Students and faculty filled the Statler auditorium last night to hear the former National Poet Laureate Rita Dove, read from her newest collection of poems at the Robert Chasen reading. The Robert Chasen reading is the English department’s only endowed reading and only takes place every other year.
Dove was introduced by Alice Fulton, A.S. Bowers Professor of English.
“[Dove] is among the first American poets to infuse lyric poetry with narrative,” Fulton said of Doves’ poetic style. “She has made a powerful difference in American literature … given so much without compromise.”
Fulton went on to list Dove’s many titles and achievements, including her current title as poet laureate of the Commonwealth of Virginia, and her previous titles include not only national poet laureate, but consultant to the Library of Congress from 1993 to 1995. Dove has received many academic and literary honors including the Pulitzer Prize in Poetry in 1987, Emily Couric Leadership Award in 2003 and the Duke Ellington Lifetime Achievement Award in 2001.
Dove read from her newest collection of poems entitled American Smooth. Dove explained that the title refers to a term used in ballroom dancing to refer to the American versions of the “smooth dances” (waltz, tango, fox trot, and others). Dove explained that these American versions are much less rigid in form than their European counterparts.
Ballroom dancing holds a great deal of sentimental value for Dove, as she and her husband Fred initially picked up the hobby as a form of distraction after their home was destroyed by fire.
“I had lost the will to write,” Dove said of her reaction to this difficult period in her life. ” … We began ballroom dancing … the poems came where they wanted to. A lot of the poems are about metaphorical dancing,” Dove said.
The influences of dance were evident not only in the title poem, but in other poems such as “Fox Trot Fridays,” “Bolero” and “Brown.”
The subject matter of Dove’s collection focuses not just on dancing, but also on such varied topics as religion, reflections on target practice and the experiences of African-American soldiers during World War I.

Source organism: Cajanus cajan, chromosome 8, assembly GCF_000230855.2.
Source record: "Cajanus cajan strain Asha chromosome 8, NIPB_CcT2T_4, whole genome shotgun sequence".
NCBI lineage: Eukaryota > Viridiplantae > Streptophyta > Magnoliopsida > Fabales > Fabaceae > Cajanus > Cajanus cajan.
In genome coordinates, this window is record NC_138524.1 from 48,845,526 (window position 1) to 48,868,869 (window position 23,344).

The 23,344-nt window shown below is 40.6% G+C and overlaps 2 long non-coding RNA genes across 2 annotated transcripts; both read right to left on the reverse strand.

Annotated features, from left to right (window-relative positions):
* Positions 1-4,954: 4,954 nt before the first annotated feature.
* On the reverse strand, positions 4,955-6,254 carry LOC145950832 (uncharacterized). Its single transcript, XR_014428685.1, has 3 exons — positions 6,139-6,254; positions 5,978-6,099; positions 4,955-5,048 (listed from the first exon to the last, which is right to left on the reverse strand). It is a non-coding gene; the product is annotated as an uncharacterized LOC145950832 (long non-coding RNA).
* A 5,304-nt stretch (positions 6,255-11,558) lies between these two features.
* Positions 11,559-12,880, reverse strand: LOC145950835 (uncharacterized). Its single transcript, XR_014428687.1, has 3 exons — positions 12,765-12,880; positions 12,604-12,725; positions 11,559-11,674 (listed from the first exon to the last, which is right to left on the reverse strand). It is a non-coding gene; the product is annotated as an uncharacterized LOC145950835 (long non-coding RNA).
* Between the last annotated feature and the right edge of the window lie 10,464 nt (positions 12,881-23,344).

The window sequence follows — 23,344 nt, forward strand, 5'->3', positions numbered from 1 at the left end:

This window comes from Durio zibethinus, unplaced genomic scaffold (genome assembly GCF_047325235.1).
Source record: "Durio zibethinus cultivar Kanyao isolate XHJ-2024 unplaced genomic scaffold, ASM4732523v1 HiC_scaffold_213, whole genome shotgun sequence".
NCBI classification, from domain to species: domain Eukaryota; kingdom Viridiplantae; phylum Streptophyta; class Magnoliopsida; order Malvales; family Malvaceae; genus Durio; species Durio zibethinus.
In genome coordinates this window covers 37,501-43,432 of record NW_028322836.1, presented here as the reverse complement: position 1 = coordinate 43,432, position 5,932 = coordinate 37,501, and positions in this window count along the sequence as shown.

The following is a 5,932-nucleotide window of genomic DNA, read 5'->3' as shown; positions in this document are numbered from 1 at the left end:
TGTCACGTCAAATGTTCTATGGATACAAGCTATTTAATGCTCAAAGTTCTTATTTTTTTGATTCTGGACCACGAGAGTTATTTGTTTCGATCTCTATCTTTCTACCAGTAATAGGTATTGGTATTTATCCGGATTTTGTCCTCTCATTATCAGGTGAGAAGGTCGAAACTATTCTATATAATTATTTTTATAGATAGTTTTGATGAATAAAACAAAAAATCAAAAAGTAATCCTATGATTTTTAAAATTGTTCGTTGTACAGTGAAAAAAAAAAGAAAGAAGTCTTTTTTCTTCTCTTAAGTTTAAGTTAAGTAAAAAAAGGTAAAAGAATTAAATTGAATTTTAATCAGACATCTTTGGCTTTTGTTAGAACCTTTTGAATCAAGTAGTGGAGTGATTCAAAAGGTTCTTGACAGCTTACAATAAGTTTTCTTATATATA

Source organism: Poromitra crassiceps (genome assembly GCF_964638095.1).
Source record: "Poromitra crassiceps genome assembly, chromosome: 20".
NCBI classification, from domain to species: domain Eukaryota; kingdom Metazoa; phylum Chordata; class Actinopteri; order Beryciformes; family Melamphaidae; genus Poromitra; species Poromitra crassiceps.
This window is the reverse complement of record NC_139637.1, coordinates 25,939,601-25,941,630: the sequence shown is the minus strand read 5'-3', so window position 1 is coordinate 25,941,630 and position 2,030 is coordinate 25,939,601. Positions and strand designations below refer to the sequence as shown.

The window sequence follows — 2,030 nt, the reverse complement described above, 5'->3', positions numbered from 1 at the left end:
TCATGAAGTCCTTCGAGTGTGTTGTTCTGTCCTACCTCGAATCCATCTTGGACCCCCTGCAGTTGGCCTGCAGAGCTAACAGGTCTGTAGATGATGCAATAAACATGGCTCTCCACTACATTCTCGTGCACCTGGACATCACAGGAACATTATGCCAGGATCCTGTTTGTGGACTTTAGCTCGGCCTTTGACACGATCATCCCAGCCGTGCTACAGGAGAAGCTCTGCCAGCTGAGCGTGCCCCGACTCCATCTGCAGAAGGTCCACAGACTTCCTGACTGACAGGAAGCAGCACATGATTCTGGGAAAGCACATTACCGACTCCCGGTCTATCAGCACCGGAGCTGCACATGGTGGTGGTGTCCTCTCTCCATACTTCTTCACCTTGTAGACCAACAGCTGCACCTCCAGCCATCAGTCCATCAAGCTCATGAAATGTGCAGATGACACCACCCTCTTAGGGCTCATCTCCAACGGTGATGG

Dove laced her reading with a number of personal details which enabled the audience to comprehend the motivation behind many of her pieces. Dove presented the audience with childhood memories and lessons from history to provide an understanding that would not be possible for a reader of her poems to obtain on their own.
“How elegant she was … her poems and performance. I felt that it was amazing how she managed to evoke the ground and form of the poems,” said Prof. Lydia Fakundiny, English, of Dove’s delivery and integration of personal experience into the reading.
“The poet herself became a work of art,” said Prof. Katherine Gottschalk, the Walter C. Teagle Director of First-Year Writing Seminars for the John S. Knight Institute, in agreement with Fakundiny on Dove’s ability as a speaker.
“I particularly like how her work is so clear and complex at the same time,” said audience member John Paul of Dove’s literary technique.
In addition to Dove’s current title as Poet Laureate of the Commonwealth of Virginia, she is Commonwealth Professor at the University of Virginia in Charlottesville. Dove is the author of eight books of poetry including On the Bus with Rosa Parks and Mother Love. In addition she is the author of a novel, a collection of short stories, a collection of essays and several plays.
Archived article by Keri Frank